As another summer draws to an end and the days grow shorter you can see people scurrying about trying to squeeze in those summer time activities before the season changes. I recall a time when summer used to be considered the lazy, hazy days when folks just kicked back a little and let the world pass by. We weren’t as plugged in back then and summer life always took on a different feel and pace.
Leisure time, family get-togethers, picnics and in general a slowdown in the pace of everyday life was the order of the day as the public soaked up the opportunity to just enjoy life and escape the heat. Kids enjoyed the last few weeks of vacation and parents began finalizing their back to school shopping lists.
Talk of the town back then was the new TV fall line up that would promptly start in the beginning of September on any one of the three TV networks, the must have lunch box design for those heading back to school or the new car redesigns that were an annual fall event. Back then it was the little things that were celebrated and perhaps that was the secret to summer’s slowdown. Sitting on the porch watching the world go by was the perfect way to top off a great summer day.
So where am I going with all this nostalgic thought? Am I just an old timer who dreams of days gone past? No, not really, but as I reflect on the issues facing the American family and individuals as we struggle through these difficult economic times, it’s easy to find fault with society today. In finding fault we complain about what we don’t have rather than appreciating what we do have available to us.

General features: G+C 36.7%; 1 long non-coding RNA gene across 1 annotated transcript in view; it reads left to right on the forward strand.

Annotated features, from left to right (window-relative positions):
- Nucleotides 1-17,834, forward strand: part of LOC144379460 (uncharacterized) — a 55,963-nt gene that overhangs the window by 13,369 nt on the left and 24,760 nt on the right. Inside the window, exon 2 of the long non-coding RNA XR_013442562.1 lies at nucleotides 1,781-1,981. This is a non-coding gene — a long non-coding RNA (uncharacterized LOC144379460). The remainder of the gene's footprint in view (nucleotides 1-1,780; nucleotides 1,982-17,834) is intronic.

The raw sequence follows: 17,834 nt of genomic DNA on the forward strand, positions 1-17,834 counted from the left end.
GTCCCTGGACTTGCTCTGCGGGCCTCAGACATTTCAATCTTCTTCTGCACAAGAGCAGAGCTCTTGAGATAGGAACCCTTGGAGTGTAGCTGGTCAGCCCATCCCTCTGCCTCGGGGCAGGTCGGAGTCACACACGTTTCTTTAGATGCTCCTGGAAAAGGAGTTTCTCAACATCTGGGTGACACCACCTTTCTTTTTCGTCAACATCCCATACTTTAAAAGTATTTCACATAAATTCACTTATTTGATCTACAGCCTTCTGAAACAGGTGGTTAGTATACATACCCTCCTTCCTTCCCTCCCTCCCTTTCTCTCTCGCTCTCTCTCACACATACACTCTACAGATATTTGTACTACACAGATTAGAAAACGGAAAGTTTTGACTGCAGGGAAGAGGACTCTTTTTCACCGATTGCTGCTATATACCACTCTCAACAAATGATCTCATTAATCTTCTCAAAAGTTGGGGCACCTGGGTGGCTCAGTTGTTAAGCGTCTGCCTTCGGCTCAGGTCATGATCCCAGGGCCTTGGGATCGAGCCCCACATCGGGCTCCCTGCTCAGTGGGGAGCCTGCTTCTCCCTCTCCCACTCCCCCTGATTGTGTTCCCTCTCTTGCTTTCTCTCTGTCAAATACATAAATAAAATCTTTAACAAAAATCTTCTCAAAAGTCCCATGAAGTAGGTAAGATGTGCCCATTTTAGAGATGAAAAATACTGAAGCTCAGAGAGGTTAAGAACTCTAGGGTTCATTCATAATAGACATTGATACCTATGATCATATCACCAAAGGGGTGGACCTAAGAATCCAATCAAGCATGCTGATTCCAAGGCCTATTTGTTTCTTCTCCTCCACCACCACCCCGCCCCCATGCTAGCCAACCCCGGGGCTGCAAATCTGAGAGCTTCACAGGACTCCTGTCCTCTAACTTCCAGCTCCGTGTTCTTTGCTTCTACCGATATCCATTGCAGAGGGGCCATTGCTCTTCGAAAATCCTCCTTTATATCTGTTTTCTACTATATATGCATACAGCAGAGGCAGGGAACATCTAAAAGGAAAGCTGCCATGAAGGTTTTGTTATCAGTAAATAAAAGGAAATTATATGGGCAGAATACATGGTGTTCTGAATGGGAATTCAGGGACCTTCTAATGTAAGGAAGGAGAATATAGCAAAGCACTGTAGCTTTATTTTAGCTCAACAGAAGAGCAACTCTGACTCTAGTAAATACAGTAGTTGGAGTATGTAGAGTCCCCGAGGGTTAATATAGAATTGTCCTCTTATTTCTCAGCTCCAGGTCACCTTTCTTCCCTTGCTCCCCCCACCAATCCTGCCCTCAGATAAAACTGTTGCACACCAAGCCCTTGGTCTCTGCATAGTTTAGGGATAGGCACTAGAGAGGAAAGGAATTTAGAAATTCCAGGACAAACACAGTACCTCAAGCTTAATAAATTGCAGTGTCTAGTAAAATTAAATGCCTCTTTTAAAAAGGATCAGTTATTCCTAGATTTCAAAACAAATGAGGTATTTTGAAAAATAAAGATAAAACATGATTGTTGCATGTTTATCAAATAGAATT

The birth of new child, a christening, a child’s birthday party, a family reunion or even a child’s sporting event are the events that define life and defy the ages. What parent, grandparent, relative or close family friend doesn’t share the same joy today that their counterparts enjoyed at any time in the past? The only difference today compared to earlier times is that the events are squeezed into short time spans as life today pulls us all in so many directions in such short periods of time.
Dan Alexander is associate publisher of New Market Press and publisher and CEO of Denton Publications. He may be reached at firstname.lastname@example.org or email@example.com.